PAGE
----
Generates linq to Entity Framework Queries by examining an EF data model, thus allowing for code reduction for queries to commonly requested entities.
A code generator designed to reduce the amount of linq to Entity Framework queries needed in a parent project. Generates a linq query for standard inner joins between any entities in an EF model by querying and navigating the model. May also serve as (essentially)
an EF to SQL converter
On a recent project which used Entity Framework, we had tons of repository methods for almost every conceivable get, e.g., GetMostCommonEntityByThis, GetMostCommonEntityByThat, GetMostCommonEntityByThisList, GetMostCommonEntityByThatList, GetMostCommonEntityByTheOther,
etc. ad nauseum.
It became difficult to determine if what you needed had already been written. As we started a new project, I wondered if there was a way to cut down on the proliferation of these simple inner join queries. EF already knows how all the entities are related,
can I just use EF to build a query?
This is what I came up with. It works surprisingly well. It doesn't work for all situations (most notably if you need an outer join), but it does for very many. If it doesn't create the join you want, you may need to give it a hint (search code for
In our case, we have (essentially) these kinds of entities:
Organization -> Dataset -> Person -> PersonRelated1, PersonRelated2, etc. So I created a method that accepts OrganizationId, optional DatasetIds, optional YearIds, optional SubSystemId. The method also accepts a generic type parameter indicating which
entity type you want it to return. Thus, if I want all Person entities related to an organization filtered by a list of years I call my method:
MyService.All<Person>( organizationId, null, yearIds );
In this simple case, it would generate a linq query joining Organization, Person, and Year.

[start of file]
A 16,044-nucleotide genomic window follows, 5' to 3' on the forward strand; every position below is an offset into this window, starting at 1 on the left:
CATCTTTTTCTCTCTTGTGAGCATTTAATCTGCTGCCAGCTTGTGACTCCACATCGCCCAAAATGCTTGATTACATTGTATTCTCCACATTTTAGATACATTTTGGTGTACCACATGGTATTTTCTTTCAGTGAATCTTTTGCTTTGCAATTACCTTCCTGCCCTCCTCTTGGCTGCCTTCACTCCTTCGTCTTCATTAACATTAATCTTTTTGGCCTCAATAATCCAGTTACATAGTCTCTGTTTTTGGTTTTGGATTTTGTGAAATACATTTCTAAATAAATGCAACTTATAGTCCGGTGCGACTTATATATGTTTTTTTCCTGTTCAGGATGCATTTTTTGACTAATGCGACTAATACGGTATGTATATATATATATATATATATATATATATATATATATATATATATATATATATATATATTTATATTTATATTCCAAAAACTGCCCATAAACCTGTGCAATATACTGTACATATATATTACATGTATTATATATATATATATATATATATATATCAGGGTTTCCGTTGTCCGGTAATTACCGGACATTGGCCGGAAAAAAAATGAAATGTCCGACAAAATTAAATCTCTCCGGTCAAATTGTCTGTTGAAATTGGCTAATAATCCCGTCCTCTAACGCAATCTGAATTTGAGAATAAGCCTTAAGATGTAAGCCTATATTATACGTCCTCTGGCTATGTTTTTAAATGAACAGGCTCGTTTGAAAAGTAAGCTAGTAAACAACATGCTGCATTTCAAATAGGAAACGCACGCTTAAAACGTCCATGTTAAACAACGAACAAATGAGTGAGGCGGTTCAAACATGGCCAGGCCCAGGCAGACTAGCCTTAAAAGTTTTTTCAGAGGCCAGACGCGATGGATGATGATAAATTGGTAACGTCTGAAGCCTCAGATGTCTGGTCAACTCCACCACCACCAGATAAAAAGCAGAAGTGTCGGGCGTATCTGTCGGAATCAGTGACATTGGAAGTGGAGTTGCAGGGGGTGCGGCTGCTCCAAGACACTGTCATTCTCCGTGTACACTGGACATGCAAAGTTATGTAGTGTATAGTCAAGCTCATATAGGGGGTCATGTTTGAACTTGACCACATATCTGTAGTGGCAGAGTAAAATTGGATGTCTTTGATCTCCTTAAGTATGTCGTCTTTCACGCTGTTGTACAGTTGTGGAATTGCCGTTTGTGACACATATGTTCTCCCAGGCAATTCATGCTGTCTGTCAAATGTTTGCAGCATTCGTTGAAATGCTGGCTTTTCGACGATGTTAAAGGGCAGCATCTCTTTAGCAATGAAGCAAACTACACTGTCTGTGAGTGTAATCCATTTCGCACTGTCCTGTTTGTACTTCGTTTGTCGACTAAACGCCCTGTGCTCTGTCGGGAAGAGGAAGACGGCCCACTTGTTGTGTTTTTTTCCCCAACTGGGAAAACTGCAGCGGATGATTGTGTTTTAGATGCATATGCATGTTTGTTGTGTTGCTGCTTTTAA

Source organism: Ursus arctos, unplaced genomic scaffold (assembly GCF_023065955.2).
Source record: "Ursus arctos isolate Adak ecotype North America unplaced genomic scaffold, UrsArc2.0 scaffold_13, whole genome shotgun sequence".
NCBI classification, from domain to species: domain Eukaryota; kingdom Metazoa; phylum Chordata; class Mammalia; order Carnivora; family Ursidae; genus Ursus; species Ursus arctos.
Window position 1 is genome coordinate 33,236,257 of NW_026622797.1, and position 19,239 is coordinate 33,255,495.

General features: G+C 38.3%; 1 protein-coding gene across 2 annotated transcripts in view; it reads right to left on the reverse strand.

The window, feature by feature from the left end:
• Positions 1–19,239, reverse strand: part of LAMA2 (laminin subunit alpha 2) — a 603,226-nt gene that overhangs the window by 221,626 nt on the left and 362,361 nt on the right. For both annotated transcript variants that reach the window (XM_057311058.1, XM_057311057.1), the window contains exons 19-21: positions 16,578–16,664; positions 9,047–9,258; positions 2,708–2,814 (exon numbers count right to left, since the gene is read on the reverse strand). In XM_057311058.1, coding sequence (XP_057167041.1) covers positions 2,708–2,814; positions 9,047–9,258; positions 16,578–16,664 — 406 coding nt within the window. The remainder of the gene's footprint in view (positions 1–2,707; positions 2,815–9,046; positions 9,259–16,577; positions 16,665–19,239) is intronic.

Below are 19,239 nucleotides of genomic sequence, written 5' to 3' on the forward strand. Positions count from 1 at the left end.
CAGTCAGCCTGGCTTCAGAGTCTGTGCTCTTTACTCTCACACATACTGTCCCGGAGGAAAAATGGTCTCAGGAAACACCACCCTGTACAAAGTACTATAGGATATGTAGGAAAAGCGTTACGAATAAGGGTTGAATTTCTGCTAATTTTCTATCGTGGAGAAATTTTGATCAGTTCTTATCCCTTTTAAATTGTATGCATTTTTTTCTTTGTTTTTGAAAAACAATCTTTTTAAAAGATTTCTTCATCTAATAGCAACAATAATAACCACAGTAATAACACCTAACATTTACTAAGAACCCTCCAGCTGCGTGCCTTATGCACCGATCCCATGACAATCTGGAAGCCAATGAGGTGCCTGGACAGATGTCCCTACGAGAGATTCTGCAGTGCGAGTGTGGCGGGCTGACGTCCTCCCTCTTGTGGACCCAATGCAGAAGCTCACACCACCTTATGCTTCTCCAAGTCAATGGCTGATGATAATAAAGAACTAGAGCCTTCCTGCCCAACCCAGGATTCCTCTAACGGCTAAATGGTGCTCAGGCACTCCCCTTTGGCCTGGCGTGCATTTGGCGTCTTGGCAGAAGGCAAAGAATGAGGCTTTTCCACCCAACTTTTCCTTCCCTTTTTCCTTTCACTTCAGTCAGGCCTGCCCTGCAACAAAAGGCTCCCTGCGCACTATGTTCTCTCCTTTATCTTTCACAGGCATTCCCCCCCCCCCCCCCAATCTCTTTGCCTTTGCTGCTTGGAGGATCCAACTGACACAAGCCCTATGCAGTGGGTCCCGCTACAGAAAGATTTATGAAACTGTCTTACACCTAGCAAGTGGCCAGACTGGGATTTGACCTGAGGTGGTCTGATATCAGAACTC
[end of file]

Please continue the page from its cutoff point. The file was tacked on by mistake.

Later, it became useful for the following scenario. We needed to be able to move some data from a central database to a temporary database for some intensive computational work that would cause too much contention if all users were hitting the central database
and was also too intensive to conduct via EF.
So, this converts a method call like the one above into a TSQL (using Sql Server) statement that we can use to pull data from a simple connection circumventing EF. It does this by casting the result of DynamicFilterWrapper.FilteredEntities to ObjectQuery and
calling ToStraceString() on it.
The first thing that the dynamic filter library does is determine the relationships between the necessary entities (in EntityModelNavigator.cs). It builds lists of NavigationItem objects which know which entity they're navigating from and to as well as
the relationship and multiplicity between the entities.
Next the dynamic filter library generates the necessary linq to EF C# code by using those NavigationItem objects (in LinqGenerator.cs). The result of LinqGenerator.Generate will be the code for a static class with a single static method.
Your Wrapper / Implementation
For any method you need like the "All" method above, you would create a wrapper (see DynamicFilterWrapper.cs). That wrapper will have some specific references to entities represented by the parameters to All. It will then call into CompilerWrapper.cs
in order to compile the code the generator returned.
The performance cost of all this is surprisingly low. If you pass as your type parameter to All an entity whose relationship is many entities removed from the entities represented by one of it's regular parameters (or if the entities represented by the
regular parameters are similarly separated), EntityModelNavigator may take awhile to figure out the relationships. You would certainly have to unit test such a call.
The Sample Implementation
The sample implementation (AdventureWorksImplementation project) is not realistic, and the All method in EntityService would probably not be too terribly useful. I used the regular AdventureWorks 2012 sample database and struggled for a bit trying to come up
with some useful case, but there's nothing anywhere near as obvious as my own case. I probably should've used the AdventureWorksLT scaled down database, but it any case it's working and demonstrates how the dynamic filter is to be used.
Getting it Working
- Download the
Adventure Works Sample Database for 2012 and attach it to a server.
- Point both App.Config connections to your server.
- Run the unit tests.
- If you want to see the generated code, place a breakpoint at DynamicFilterWrapper.GenerateIQueryable on the second line. The "query" variable will be a simple string of C# code.